The ANMM site has images of The Register of Australian and New Zealand Shipping for the following years:
The Appendix to Registry of Nova Scotia Shipping lists vessel registered at Nova Scotia ports from 1 Oct 1865 to 31 Mar 1867
Some ships did not have an official number.
If you are not able to find an official number for a ship, it may be because:
If you are using the CLIP site, or other search pages, remember to check variants of the ship's name and use any fuzzy search facilities which may be available.
Watch our for variants such as St/Saint, and/&, No/Number and Roman numerals used to distinguish ships of the same name.
Crew documents may exist for ships with no official number, but finding them is tricky because most archives use official numbers to catalogue their crew list holdings. CLIP does not include data on crew lists for these ships, for the same reason.
If you can track down an archive which may be holding the documents, you will then need to consult their catalogue, either online or via an enquiry. Archives often separate these documents from the other crew lists, in separate boxes, or in a separate series.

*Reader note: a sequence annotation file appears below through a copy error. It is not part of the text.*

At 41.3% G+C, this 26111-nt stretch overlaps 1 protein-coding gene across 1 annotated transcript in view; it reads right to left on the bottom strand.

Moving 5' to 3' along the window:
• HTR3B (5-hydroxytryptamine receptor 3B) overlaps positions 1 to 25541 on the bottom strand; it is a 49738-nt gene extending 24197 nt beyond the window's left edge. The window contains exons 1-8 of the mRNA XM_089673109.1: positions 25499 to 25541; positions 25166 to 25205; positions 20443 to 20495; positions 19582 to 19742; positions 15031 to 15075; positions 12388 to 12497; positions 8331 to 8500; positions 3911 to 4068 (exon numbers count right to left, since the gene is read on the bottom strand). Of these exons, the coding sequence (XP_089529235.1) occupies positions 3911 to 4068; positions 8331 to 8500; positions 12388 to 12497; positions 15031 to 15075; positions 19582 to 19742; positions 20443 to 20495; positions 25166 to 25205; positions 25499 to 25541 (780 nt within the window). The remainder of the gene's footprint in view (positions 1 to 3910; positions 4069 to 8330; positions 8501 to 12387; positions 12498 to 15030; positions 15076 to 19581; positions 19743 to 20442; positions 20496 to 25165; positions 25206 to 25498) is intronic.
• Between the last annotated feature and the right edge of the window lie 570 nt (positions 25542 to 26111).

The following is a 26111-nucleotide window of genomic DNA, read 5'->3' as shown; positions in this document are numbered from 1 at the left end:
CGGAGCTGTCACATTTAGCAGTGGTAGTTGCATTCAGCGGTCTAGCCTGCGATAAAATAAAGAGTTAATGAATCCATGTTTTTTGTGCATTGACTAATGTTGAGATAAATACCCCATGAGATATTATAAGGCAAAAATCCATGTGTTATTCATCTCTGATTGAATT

Ships were removed from the British shipping records for a variety of reasons. The obvious one is that the ship had met with some catastrophe - had foundered, been stranded, had sunk as a result of collision, had gone on fire or exploded, or (poignantly) was 'supposed lost'. Other ships might have been sold abroad, left to rot, used as a hulk, used for river work or simply broken up - sometimes for firewood.
It may be important to know when the ship ceased to be registered, for example so that a ship can be ruled out of a list of possible ships that a seafarer sailed on. No central systematic records were kept, but several different sources can be used to discover how and when the ship's service ended.
These records need to be used with a little care.
Ships that foundered in shallow water were sometimes declared as 'total wrecks' and removed from the records, only to be raised, repaired and many continued to sail for years afterwards.
In shipping registers, closures were not always reported promptly, if at all, especially for smaller ships. There were also inevitable delays in moving data to publications such as MNL, which might continue to list a ship which had been sunk for some time.
The names of ships were sometimes changed (though the official number would remain the same) so a ship may seem to disappear from the records when it is just that the name had been changed.
Victorian newspapers contained much news of shipping. Many papers, even those for places quite far from the sea, carried 'Shipping Intelligence' detailing the arrival or departure of ships at nearby ports. Ship launches and wrecks are often described and also sightings of ships on passage. With a little patience, they make a useful way of gathering information and helping to solve research problems.